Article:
When the Quincy franchise disbanded over the winter, Hackett was among the erstwhile Little Giants awarded to a newly-formed association club in Ottumwa, Iowa. Unenthused about relocating, he dallied about signing, leading the Ottumwa Overture to grump that Hackett (and fellow holdout pitcher Gene McGreevey) “would sign with Ottumwa or decorate the bench” in 1898. In time, the Ottumwa Giants got their man, but Hackett was not the pitcher of the season before. In six games pitched, he went an underwhelming 2-4 and was then released to a Western Association competitor, the Dubuque (Iowa) Tigers. There, Hackett made one ineffectual relief appearance before the association suspended operations in July. By September, he was playing semi-pro ball in Springfield, Illinois.10
In 1899, Hackett tried his luck in the Interstate League, pitching and playing outfield for the Mansfield (Ohio) Haymakers. In the box, he underperformed, going 14-17 for a second-place club that finished 86-54. (Excluding Hackett’s 31 decisions, Mansfield posted an exceptional 72-37 (.727) record in 1899.) His .250 batting average (36-for-144) was also mediocre, at best. Still, Mansfield reserved Hackett for the 1900 season. During the off-season, Jim stayed in shape by playing in a winter indoor baseball league in Jacksonville. He also attended the local wedding of catcher Frank Belt, cementing a friendship that wouldlater help extend Hackett’s playing career.11
Before the 1900 season started, Mansfield released Hackettunconditionally. His ensuing engagement by the Springfield club of the newly-organized Central League produced various personal highlights. First, his new teammates included younger brother Tom Hackett, then embarking on a lengthy, if turbulent, professional playing career of his own. Subsequently, when the franchise relocated to Jacksonville onMay 21,the Hackett boys got to perform before hometown family and friends. Finally, during a game against Peoriafirst baseman Sunny Jim exchanged pleasantries with guest bases umpire James J. Jeffries, the reigning heavyweight champion of the world. But all was not sunshine that summer. In early June, Jacksonville manager William Highfield absconded, leaving club bills and player salaries unpaid. If only on an interim basis, Hackett was named club manager.12Little more than a month later, the Jacksonville franchise folded, leaving manager Hackett and his charges on their own.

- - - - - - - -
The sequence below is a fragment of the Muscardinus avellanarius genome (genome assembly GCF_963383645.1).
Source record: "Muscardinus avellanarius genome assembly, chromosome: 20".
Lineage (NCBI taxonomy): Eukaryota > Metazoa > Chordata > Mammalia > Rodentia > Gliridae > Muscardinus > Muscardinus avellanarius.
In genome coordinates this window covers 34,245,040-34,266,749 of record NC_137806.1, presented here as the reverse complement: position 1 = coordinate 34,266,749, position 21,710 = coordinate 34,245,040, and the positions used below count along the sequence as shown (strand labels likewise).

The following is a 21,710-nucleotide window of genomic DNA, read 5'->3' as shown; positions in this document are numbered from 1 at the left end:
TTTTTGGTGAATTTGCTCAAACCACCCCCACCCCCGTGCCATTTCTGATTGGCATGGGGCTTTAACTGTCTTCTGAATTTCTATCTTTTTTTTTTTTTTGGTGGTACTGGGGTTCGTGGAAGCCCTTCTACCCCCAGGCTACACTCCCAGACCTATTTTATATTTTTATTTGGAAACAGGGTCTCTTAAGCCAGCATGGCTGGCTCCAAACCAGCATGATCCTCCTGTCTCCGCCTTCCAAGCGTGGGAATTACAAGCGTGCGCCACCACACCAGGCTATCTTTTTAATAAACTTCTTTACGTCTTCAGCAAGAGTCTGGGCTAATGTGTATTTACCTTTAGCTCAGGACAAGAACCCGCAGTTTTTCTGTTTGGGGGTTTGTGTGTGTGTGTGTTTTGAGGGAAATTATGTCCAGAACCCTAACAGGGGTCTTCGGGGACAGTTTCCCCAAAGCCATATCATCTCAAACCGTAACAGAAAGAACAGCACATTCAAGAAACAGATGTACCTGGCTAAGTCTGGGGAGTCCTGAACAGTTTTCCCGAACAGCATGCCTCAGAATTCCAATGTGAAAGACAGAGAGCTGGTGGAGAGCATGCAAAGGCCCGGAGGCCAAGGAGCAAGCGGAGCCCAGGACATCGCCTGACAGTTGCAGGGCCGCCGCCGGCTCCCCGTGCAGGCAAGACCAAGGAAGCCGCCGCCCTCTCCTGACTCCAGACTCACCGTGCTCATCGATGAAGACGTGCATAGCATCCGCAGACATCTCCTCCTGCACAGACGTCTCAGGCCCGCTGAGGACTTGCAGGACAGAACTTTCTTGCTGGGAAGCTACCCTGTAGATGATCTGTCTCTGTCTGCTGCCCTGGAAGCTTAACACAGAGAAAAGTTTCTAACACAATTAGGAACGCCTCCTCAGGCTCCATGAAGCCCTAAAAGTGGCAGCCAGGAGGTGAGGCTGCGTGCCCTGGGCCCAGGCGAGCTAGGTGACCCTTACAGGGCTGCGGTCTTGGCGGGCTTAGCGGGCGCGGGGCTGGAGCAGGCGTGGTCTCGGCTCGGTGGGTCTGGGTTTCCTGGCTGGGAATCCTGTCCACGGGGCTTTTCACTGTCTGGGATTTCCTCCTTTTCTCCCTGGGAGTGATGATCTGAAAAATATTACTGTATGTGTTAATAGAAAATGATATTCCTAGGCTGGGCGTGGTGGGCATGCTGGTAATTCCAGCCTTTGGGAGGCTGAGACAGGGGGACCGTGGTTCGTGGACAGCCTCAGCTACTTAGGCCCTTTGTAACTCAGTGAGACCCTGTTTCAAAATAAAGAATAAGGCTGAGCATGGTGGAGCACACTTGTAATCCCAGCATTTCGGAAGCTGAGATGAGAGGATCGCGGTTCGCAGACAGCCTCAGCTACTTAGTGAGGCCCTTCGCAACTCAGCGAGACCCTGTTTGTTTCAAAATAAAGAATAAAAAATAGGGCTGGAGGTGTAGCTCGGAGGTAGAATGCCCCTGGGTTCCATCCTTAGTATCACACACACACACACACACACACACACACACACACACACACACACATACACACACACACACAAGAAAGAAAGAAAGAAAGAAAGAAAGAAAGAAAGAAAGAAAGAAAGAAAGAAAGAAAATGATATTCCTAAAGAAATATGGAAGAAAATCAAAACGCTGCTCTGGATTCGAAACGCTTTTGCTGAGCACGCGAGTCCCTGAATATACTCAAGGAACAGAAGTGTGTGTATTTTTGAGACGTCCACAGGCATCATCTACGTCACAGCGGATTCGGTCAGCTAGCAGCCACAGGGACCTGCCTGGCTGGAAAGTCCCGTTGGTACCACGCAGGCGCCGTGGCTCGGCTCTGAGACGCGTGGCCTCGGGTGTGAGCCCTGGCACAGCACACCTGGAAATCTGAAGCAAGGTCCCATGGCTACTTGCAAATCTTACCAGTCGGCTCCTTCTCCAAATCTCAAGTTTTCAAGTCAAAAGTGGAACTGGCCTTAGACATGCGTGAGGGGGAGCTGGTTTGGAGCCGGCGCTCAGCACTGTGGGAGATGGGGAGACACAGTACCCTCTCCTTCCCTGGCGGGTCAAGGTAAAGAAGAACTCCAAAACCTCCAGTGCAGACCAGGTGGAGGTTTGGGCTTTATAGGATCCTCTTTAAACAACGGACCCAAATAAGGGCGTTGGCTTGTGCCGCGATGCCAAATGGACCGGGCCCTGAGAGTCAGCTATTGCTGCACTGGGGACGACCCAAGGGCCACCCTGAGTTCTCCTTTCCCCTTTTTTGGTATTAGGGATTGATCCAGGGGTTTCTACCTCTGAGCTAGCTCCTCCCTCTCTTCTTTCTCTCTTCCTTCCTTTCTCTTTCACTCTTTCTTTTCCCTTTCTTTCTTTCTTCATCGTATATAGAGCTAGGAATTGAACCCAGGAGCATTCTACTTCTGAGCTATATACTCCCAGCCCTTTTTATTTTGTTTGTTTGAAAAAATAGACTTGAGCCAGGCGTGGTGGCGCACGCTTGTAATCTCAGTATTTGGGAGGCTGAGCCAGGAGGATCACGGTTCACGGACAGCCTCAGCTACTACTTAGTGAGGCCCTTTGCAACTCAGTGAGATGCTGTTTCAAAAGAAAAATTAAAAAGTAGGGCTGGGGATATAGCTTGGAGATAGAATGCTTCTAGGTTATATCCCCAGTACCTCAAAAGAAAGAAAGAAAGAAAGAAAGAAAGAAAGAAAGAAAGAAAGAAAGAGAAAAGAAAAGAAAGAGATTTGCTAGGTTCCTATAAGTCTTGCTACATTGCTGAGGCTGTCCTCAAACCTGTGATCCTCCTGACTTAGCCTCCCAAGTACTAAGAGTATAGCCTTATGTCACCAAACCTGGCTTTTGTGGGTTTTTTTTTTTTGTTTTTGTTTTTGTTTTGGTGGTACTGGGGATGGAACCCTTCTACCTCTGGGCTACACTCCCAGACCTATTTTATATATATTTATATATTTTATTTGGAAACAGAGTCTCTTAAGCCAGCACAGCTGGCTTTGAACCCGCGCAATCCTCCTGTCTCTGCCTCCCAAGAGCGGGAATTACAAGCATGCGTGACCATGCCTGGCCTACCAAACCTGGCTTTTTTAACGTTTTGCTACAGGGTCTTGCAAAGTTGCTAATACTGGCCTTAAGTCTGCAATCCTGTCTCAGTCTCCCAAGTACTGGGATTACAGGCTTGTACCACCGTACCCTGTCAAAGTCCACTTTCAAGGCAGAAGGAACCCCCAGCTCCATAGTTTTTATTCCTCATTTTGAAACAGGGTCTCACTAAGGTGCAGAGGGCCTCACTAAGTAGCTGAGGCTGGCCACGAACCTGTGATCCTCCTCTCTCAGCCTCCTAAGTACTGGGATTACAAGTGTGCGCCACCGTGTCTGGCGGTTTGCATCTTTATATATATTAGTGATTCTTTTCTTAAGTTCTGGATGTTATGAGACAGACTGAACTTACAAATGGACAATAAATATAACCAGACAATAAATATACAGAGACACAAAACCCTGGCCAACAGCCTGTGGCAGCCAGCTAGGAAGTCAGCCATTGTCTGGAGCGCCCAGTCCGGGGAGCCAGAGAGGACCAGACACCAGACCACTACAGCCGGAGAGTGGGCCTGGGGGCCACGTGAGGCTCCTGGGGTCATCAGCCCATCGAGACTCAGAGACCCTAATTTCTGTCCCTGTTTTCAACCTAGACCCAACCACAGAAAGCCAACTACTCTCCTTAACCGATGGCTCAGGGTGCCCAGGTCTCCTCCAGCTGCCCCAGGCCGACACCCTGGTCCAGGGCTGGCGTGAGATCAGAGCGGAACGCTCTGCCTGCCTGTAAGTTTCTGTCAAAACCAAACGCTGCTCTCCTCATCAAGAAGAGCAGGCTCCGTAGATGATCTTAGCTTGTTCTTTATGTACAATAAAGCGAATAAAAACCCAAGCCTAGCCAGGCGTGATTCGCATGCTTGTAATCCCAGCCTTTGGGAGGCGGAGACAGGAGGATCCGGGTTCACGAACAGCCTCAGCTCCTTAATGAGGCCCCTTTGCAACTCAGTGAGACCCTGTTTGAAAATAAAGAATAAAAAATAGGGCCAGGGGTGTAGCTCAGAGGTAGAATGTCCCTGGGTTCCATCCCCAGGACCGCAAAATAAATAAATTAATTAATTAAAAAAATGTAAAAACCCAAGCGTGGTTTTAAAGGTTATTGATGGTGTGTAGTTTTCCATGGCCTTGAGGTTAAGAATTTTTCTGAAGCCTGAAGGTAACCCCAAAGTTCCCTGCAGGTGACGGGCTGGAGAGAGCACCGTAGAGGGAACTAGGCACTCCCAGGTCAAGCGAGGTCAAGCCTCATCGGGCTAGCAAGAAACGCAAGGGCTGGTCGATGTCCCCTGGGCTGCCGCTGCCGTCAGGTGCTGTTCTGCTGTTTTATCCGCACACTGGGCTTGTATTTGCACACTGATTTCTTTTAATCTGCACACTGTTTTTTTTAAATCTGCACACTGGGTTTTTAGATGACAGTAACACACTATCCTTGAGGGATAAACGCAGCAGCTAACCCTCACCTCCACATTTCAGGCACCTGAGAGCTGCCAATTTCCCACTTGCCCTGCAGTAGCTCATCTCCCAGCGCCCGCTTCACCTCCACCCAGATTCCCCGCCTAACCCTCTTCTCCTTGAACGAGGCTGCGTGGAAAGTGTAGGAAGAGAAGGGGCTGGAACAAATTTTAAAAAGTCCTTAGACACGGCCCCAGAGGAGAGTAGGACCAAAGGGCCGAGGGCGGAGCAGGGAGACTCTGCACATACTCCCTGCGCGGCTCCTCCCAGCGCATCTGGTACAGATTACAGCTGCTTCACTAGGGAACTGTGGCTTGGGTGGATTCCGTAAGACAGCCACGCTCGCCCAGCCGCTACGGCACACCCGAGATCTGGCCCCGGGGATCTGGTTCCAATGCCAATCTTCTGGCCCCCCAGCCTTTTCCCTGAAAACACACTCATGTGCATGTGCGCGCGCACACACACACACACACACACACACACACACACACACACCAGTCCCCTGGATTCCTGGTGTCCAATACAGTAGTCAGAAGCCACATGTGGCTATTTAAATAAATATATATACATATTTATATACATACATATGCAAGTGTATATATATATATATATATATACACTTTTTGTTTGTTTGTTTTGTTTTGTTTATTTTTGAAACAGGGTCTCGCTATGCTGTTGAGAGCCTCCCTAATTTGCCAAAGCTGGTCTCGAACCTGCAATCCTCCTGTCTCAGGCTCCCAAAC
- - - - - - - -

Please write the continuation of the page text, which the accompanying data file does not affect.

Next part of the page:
Although only 23, Hackett had already spent five seasons playing mid-tier minor league ball. Even at that modest competitive level he had not given much sign of being anything other than a journeyman. The improbable rise in Hackett’s professional fortunes began in 1901. Pitching for the Terre Haute (Indiana) Hottentots of the Three-I League, Hackett won nine of his first ten decisions. By season’s end, he had cooled off to 15-10 (.600), which was below the mark (72-39, .649) set by the pennant-winning Hots. And far below the record of the Terre Haute staff ace and future Hall of Famer Mordecai “Three Finger” Brown, 25-8, .758. But for the first time in his career, Hackett had been noticed. In early August, a local Sporting Life correspondent declared him “the premier pitcher of the Three-I League,” and soon thereafter, reports circulated that Hackett was headed for the St. Louis Cardinals of the National League.13 Those reports proved premature, but not unfounded. Before the following season was out, Hackett would be a Red Bird.
According to the Rockford Morning Star, Hackett reportedly jumped to the Indianapolis Indians of the then-outlaw American Association during the off-season. But he returned to Terre Haute when Indianapolis dropped him. Hackett started fast again in 1902, not losing a decision until June 14, a 19-0 thrashing by Rockford. His final record would be in the neighborhood of 21-10, a performance that garnered Hackett a spot on the Three-I League All-Star team selected by the Rockford Morning Star.14 With the press awash in new reports of interest in Hackett by the Cardinals, the deal was done. Terre Haute sold their pitcher to St. Louis in early August for a reported $800. The Illinois State Register reported that Hackett was instructed to report to St. Louis “as soon as the position of the Terre Haute team in Three-I League [standings] is assured.”15 But unhappily for Jim, a tight Three-I pennant race kept him in Terre Haute until mid-September.16